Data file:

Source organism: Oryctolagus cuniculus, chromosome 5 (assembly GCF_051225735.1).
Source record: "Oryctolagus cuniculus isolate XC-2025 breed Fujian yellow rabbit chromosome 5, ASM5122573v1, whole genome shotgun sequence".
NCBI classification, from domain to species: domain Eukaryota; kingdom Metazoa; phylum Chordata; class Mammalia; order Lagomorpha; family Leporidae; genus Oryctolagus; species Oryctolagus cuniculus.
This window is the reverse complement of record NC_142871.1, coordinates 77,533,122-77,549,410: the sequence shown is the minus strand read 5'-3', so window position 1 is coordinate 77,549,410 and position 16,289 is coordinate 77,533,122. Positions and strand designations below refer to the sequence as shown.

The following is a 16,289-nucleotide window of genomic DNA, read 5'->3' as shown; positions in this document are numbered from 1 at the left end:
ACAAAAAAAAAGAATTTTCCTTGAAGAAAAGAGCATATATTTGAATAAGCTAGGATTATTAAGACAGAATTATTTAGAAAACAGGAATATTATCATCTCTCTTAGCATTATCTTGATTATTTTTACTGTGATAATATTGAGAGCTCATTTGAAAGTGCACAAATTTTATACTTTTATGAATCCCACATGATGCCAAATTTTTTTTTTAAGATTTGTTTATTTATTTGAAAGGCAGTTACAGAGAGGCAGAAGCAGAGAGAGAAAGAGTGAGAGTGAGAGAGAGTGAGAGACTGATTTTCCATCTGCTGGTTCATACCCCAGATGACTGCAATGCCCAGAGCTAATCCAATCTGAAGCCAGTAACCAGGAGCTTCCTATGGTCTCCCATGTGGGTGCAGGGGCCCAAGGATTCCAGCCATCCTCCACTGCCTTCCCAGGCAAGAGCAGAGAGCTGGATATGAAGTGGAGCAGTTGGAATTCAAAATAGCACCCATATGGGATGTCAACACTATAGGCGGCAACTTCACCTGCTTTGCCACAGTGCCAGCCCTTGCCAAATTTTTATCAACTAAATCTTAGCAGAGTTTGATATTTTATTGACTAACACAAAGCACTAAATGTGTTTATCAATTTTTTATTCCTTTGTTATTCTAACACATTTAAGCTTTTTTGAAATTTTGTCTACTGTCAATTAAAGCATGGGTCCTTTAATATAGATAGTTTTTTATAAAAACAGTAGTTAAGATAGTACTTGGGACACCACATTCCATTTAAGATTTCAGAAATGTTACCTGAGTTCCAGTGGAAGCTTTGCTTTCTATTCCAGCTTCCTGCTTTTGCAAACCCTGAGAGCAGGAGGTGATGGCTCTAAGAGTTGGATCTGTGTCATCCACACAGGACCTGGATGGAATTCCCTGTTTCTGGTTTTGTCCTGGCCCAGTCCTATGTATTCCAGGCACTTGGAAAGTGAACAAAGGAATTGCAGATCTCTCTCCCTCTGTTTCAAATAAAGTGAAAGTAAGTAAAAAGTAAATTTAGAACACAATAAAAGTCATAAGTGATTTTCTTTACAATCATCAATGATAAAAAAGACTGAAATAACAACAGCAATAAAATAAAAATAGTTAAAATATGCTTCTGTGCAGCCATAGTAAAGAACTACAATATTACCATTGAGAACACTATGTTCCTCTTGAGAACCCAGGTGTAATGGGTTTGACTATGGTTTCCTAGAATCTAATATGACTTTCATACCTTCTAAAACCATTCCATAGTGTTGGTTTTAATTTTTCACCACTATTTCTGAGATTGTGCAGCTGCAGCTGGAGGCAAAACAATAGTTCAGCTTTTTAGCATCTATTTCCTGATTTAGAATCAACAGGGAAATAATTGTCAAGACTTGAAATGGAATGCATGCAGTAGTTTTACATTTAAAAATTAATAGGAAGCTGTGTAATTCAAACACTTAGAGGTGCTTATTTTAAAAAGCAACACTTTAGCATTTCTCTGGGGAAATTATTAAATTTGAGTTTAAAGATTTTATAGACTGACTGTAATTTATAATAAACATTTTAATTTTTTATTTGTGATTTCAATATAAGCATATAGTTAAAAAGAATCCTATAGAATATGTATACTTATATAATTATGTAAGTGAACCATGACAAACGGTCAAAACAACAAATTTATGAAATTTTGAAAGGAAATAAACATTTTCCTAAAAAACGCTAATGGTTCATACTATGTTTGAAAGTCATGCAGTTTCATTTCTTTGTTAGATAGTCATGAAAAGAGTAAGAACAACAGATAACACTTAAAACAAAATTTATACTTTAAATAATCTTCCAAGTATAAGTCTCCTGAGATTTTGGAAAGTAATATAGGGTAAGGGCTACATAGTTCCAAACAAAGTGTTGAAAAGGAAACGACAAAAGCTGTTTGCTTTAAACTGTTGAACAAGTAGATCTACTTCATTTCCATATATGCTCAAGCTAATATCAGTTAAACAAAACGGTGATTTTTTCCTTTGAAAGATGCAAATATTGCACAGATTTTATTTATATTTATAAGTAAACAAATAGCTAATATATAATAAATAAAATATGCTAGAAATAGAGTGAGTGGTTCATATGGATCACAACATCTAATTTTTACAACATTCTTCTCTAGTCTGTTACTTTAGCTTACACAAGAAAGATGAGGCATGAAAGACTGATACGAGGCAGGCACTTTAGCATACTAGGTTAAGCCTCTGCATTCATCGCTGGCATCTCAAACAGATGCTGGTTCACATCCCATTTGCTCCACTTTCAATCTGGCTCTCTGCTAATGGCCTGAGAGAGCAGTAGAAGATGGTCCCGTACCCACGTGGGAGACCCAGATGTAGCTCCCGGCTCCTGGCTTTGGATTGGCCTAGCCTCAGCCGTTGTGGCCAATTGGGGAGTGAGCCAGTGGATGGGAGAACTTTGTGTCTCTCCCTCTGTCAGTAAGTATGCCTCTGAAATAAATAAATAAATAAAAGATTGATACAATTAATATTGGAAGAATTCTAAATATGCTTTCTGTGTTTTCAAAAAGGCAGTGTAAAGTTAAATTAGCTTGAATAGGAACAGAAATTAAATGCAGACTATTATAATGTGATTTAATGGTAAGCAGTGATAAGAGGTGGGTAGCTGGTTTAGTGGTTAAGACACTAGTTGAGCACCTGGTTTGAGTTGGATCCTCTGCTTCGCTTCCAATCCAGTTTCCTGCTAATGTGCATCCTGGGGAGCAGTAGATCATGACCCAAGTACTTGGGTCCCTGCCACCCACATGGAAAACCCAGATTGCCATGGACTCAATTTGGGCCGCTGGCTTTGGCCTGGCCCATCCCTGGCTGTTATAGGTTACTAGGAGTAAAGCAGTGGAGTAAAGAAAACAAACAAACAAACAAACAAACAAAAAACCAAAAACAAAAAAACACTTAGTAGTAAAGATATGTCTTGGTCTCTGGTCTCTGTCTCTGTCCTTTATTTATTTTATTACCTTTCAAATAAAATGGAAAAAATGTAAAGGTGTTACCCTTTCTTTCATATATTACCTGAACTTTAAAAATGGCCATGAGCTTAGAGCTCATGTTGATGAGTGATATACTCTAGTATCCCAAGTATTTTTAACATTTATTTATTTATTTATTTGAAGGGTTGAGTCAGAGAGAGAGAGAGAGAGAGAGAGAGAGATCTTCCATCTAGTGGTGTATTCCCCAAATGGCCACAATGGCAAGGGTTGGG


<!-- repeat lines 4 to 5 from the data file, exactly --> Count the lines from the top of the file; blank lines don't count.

This window is the reverse complement of record NC_142871.1, coordinates 77,533,122-77,549,410: the sequence shown is the minus strand read 5'-3', so window position 1 is coordinate 77,549,410 and position 16,289 is coordinate 77,533,122. Positions and strand designations below refer to the sequence as shown.

The following is a 16,289-nucleotide window of genomic DNA, read 5'->3' as shown; positions in this document are numbered from 1 at the left end: